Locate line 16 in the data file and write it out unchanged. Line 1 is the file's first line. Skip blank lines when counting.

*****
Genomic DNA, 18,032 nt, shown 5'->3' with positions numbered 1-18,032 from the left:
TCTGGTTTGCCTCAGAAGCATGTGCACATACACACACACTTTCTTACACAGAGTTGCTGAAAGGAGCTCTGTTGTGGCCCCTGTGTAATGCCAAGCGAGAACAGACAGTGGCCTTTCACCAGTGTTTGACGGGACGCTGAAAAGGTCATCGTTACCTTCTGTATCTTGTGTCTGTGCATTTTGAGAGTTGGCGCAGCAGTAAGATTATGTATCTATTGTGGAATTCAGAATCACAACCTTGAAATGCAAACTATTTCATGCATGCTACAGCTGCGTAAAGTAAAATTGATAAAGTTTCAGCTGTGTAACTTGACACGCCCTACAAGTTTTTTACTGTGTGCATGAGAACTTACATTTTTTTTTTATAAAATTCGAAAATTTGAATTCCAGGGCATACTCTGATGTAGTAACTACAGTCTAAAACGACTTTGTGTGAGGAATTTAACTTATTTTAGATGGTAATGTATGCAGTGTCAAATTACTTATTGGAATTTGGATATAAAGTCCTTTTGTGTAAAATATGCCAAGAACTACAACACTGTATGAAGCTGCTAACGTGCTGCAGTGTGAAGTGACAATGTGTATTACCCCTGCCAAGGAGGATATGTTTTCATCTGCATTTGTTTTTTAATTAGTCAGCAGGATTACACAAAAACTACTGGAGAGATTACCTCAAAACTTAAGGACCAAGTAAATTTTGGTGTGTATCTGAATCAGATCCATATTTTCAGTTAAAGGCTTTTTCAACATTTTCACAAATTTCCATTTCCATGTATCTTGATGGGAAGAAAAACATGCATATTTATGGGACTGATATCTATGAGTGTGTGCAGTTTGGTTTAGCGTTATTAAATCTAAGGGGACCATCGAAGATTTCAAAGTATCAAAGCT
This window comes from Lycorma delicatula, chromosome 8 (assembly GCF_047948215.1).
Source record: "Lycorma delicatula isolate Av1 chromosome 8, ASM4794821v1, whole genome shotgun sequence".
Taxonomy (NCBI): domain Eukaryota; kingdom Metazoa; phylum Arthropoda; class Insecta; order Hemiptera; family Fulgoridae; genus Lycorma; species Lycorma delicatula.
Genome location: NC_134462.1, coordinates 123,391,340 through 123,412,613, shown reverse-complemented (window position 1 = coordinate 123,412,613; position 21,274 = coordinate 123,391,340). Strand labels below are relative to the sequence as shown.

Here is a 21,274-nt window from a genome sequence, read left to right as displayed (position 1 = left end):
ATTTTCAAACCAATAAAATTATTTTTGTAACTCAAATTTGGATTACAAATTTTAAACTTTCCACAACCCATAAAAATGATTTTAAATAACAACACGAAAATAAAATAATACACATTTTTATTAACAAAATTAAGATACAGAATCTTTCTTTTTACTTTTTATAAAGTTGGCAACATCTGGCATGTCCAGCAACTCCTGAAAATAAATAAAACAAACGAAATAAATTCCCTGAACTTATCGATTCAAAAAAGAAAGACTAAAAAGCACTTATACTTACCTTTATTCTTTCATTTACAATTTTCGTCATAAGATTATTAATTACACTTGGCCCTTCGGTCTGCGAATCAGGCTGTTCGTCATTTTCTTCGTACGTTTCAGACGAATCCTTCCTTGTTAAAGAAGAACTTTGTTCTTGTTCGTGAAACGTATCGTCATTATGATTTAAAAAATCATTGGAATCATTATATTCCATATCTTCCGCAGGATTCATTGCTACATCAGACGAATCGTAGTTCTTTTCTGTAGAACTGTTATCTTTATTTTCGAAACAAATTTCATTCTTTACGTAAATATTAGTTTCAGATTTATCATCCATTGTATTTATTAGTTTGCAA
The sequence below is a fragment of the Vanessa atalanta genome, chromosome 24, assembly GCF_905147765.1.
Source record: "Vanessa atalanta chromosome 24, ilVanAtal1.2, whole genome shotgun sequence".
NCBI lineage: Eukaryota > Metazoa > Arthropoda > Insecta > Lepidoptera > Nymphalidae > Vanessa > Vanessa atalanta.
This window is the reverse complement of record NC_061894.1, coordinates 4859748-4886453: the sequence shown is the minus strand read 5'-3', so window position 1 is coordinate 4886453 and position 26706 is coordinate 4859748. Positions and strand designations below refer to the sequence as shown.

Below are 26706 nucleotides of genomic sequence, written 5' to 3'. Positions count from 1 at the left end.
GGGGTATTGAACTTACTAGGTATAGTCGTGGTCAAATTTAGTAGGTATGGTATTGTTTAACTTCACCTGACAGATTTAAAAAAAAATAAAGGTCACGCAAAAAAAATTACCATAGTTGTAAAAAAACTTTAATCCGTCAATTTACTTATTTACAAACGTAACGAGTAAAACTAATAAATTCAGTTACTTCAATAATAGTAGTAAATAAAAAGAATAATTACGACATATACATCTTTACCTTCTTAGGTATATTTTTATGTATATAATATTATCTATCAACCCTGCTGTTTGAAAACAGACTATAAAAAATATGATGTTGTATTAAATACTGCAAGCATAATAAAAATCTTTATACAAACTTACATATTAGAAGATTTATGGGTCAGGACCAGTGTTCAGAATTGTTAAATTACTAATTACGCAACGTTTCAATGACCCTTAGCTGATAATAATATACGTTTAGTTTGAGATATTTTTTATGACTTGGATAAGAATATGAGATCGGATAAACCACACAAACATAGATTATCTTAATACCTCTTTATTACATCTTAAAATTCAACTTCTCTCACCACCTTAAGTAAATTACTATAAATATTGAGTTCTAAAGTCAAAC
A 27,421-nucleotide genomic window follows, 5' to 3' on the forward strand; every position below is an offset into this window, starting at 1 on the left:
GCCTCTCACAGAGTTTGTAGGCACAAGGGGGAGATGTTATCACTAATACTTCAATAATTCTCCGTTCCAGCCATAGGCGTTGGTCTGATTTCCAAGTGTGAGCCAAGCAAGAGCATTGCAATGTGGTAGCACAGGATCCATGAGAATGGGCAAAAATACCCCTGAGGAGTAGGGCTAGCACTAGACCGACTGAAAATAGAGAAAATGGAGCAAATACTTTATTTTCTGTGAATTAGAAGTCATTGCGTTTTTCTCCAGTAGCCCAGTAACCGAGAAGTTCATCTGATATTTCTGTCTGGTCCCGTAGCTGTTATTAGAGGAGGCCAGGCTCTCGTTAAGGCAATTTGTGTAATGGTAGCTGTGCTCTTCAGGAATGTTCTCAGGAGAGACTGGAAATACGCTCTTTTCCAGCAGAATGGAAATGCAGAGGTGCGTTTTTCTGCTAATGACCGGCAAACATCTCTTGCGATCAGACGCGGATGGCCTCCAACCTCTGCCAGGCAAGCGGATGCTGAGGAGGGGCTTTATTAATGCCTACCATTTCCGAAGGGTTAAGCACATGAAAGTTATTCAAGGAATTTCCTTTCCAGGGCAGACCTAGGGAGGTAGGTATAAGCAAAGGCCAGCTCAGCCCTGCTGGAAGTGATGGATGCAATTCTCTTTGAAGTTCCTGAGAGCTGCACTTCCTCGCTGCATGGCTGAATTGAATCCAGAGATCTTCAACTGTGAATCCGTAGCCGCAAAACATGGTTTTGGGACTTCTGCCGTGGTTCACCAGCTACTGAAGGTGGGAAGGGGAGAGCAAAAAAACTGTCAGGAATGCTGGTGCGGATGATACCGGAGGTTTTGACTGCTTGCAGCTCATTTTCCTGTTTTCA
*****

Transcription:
GCCTCTCACAGAGTTTGTAGGCACAAGGGGGAGATGTTATCACTAATACTTCAATAATTCTCCGTTCCAGCCATAGGCGTTGGTCTGATTTCCAAGTGTGAGCCAAGCAAGAGCATTGCAATGTGGTAGCACAGGATCCATGAGAATGGGCAAAAATACCCCTGAGGAGTAGGGCTAGCACTAGACCGACTGAAAATAGAGAAAATGGAGCAAATACTTTATTTTCTGTGAATTAGAAGTCATTGCGTTTTTCTCCAGTAGCCCAGTAACCGAGAAGTTCATCTGATATTTCTGTCTGGTCCCGTAGCTGTTATTAGAGGAGGCCAGGCTCTCGTTAAGGCAATTTGTGTAATGGTAGCTGTGCTCTTCAGGAATGTTCTCAGGAGAGACTGGAAATACGCTCTTTTCCAGCAGAATGGAAATGCAGAGGTGCGTTTTTCTGCTAATGACCGGCAAACATCTCTTGCGATCAGACGCGGATGGCCTCCAACCTCTGCCAGGCAAGCGGATGCTGAGGAGGGGCTTTATTAATGCCTACCATTTCCGAAGGGTTAAGCACATGAAAGTTATTCAAGGAATTTCCTTTCCAGGGCAGACCTAGGGAGGTAGGTATAAGCAAAGGCCAGCTCAGCCCTGCTGGAAGTGATGGATGCAATTCTCTTTGAAGTTCCTGAGAGCTGCACTTCCTCGCTGCATGGCTGAATTGAATCCAGAGATCTTCAACTGTGAATCCGTAGCCGCAAAACATGGTTTTGGGACTTCTGCCGTGGTTCACCAGCTACTGAAGGTGGGAAGGGGAGAGCAAAAAAACTGTCAGGAATGCTGGTGCGGATGATACCGGAGGTTTTGACTGCTTGCAGCTCATTTTCCTGTTTTCA